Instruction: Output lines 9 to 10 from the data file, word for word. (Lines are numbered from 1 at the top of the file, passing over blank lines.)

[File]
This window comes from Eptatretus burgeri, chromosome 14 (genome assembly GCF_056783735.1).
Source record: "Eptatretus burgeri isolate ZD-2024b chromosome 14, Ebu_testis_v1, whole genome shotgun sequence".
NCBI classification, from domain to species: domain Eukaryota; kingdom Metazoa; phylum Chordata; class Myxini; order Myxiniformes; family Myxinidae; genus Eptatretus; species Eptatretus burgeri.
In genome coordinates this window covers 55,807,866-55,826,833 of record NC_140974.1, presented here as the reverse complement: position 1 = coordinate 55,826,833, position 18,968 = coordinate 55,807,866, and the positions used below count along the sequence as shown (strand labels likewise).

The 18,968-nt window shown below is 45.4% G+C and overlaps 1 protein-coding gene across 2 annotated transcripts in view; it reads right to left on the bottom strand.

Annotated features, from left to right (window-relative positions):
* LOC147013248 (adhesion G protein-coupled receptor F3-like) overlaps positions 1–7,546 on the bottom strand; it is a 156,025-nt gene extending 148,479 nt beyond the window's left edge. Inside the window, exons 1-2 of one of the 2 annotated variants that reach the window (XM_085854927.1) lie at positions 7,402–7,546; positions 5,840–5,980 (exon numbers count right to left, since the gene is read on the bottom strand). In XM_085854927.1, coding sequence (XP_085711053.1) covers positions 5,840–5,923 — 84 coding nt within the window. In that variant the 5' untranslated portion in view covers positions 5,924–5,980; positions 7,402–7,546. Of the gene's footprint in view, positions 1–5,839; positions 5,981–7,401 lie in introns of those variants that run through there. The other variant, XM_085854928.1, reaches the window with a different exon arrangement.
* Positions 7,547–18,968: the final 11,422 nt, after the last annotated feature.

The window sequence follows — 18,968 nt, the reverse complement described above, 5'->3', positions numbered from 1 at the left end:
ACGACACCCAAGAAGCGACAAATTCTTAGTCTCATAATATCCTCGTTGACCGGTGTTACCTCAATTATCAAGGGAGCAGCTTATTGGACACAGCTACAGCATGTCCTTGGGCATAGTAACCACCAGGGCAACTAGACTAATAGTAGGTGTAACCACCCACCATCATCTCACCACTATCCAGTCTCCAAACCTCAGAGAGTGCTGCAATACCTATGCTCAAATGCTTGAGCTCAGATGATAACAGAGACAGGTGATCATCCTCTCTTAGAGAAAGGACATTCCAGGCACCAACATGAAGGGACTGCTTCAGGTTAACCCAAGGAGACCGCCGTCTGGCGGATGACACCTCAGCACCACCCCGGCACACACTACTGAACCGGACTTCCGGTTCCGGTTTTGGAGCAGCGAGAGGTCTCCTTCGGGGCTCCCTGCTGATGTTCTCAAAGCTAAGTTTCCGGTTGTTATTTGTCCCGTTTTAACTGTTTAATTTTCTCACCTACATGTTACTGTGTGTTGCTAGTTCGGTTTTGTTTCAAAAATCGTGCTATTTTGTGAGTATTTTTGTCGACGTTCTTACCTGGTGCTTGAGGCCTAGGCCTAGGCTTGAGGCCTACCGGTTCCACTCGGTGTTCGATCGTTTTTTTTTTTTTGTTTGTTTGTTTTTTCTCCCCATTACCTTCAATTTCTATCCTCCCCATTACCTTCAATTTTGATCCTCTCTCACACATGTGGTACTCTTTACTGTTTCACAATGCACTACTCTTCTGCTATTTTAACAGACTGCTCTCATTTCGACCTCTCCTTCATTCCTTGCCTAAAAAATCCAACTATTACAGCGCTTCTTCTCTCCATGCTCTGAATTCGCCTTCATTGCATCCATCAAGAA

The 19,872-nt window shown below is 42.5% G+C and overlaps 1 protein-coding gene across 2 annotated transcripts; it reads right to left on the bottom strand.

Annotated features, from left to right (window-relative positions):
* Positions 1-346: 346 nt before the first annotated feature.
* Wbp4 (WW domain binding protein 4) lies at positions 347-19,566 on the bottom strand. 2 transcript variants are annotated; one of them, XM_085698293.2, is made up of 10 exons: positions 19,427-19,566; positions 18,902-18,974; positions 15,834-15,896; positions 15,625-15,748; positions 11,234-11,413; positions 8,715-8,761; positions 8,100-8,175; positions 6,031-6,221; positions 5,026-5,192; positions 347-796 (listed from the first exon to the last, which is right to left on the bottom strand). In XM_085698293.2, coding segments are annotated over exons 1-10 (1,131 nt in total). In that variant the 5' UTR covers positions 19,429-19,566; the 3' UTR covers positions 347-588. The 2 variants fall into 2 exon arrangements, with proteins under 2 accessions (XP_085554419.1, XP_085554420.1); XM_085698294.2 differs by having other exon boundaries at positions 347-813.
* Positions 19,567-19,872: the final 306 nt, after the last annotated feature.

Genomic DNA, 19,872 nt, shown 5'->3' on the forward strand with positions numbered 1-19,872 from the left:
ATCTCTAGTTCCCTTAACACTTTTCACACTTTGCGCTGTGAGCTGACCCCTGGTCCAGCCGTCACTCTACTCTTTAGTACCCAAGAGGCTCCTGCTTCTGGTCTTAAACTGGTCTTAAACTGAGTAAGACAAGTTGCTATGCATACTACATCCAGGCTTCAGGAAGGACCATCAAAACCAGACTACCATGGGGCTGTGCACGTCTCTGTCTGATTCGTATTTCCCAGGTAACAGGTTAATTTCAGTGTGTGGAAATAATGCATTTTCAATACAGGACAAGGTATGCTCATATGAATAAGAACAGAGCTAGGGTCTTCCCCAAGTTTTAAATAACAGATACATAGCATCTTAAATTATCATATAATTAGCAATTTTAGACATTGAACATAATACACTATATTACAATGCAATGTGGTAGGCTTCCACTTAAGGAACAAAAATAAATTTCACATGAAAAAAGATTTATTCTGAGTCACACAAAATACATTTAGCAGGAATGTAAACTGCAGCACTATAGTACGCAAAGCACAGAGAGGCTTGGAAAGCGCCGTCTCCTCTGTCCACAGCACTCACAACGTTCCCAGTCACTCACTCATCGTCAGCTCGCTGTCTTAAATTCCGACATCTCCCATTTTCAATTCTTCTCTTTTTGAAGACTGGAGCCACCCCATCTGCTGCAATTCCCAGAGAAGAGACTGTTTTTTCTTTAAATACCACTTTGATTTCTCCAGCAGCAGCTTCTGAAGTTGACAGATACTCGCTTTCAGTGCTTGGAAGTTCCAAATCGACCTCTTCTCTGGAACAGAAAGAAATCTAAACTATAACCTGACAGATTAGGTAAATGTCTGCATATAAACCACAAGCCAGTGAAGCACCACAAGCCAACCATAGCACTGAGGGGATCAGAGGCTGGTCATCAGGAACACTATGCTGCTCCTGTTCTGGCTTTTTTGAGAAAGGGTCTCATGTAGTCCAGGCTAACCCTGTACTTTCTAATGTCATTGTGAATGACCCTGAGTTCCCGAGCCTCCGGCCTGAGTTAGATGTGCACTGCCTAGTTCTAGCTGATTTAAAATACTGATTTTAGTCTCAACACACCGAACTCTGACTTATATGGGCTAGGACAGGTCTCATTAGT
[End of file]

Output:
The window sequence follows — 18,968 nt, the reverse complement described above, 5'->3', positions numbered from 1 at the left end:
ACGACACCCAAGAAGCGACAAATTCTTAGTCTCATAATATCCTCGTTGACCGGTGTTACCTCAATTATCAAGGGAGCAGCTTATTGGACACAGCTACAGCATGTCCTTGGGCATAGTAACCACCAGGGCAACTAGACTAATAGTAGGTGTAACCACCCACCATCATCTCACCACTATCCAGTCTCCAAACCTCAGAGAGTGCTGCAATACCTATGCTCAAATGCTTGAGCTCAGATGATAACAGAGACAGGTGATCATCCTCTCTTAGAGAAAGGACATTCCAGGCACCAACATGAAGGGACTGCTTCAGGTTAACCCAAGGAGACCGCCGTCTGGCGGATGACACCTCAGCACCACCCCGGCACACACTACTGAACCGGACTTCCGGTTCCGGTTTTGGAGCAGCGAGAGGTCTCCTTCGGGGCTCCCTGCTGATGTTCTCAAAGCTAAGTTTCCGGTTGTTATTTGTCCCGTTTTAACTGTTTAATTTTCTCACCTACATGTTACTGTGTGTTGCTAGTTCGGTTTTGTTTCAAAAATCGTGCTATTTTGTGAGTATTTTTGTCGACGTTCTTACCTGGTGCTTGAGGCCTAGGCCTAGGCTTGAGGCCTACCGGTTCCACTCGGTGTTCGATCGTTTTTTTTTTTTTGTTTGTTTGTTTTTTCTCCCCATTACCTTCAATTTCTATCCTCCCCATTACCTTCAATTTTGATCCTCTCTCACACATGTGGTACTCTTTACTGTTTCACAATGCACTACTCTTCTGCTATTTTAACAGACTGCTCTCATTTCGACCTCTCCTTCATTCCTTGCCTAAAAAATCCAACTATTACAGCGCTTCTTCTCTCCATGCTCTGAATTCGCCTTCATTGCATCCATCAAGAA